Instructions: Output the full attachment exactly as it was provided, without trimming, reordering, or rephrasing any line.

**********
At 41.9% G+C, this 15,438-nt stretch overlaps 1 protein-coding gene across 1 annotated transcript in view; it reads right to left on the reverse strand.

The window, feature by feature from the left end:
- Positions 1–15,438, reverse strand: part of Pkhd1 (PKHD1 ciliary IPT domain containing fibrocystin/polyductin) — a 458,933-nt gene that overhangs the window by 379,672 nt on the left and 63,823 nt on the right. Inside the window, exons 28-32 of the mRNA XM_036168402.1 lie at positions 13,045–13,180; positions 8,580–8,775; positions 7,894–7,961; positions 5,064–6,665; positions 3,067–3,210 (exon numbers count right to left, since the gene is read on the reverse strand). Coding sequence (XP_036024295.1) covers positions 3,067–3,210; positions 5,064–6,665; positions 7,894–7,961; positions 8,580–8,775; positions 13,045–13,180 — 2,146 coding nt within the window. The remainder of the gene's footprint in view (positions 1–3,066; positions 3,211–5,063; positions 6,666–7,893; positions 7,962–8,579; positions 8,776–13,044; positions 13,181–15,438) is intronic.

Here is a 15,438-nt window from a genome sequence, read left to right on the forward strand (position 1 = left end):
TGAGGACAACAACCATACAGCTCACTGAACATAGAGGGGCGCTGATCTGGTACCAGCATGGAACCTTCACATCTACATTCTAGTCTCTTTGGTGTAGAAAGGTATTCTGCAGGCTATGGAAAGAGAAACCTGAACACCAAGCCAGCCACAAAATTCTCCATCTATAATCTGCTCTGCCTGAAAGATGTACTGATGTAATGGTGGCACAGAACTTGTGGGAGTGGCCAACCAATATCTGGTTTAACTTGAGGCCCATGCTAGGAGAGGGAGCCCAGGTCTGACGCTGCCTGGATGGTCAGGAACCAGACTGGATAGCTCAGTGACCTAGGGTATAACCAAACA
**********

At 41.9% G+C, this 15,438-nt stretch overlaps 1 protein-coding gene across 1 annotated transcript in view; it reads right to left on the reverse strand.

The window, feature by feature from the left end:
- Positions 1–15,438, reverse strand: part of Pkhd1 (PKHD1 ciliary IPT domain containing fibrocystin/polyductin) — a 458,933-nt gene that overhangs the window by 379,672 nt on the left and 63,823 nt on the right. Inside the window, exons 28-32 of the mRNA XM_036168402.1 lie at positions 13,045–13,180; positions 8,580–8,775; positions 7,894–7,961; positions 5,064–6,665; positions 3,067–3,210 (exon numbers count right to left, since the gene is read on the reverse strand). Coding sequence (XP_036024295.1) covers positions 3,067–3,210; positions 5,064–6,665; positions 7,894–7,961; positions 8,580–8,775; positions 13,045–13,180 — 2,146 coding nt within the window. The remainder of the gene's footprint in view (positions 1–3,066; positions 3,211–5,063; positions 6,666–7,893; positions 7,962–8,579; positions 8,776–13,044; positions 13,181–15,438) is intronic.

Here is a 15,438-nt window from a genome sequence, read left to right on the forward strand (position 1 = left end):
TGAGGACAACAACCATACAGCTCACTGAACATAGAGGGGCGCTGATCTGGTACCAGCATGGAACCTTCACATCTACATTCTAGTCTCTTTGGTGTAGAAAGGTATTCTGCAGGCTATGGAAAGAGAAACCTGAACACCAAGCCAGCCACAAAATTCTCCATCTATAATCTGCTCTGCCTGAAAGATGTACTGATGTAATGGTGGCACAGAACTTGTGGGAGTGGCCAACCAATATCTGGTTTAACTTGAGGCCCATGCTAGGAGAGGGAGCCCAGGTCTGACGCTGCCTGGATGGTCAGGAACCAGACTGGATAGCTCAGTGACCTAGGGTATAACCAAACA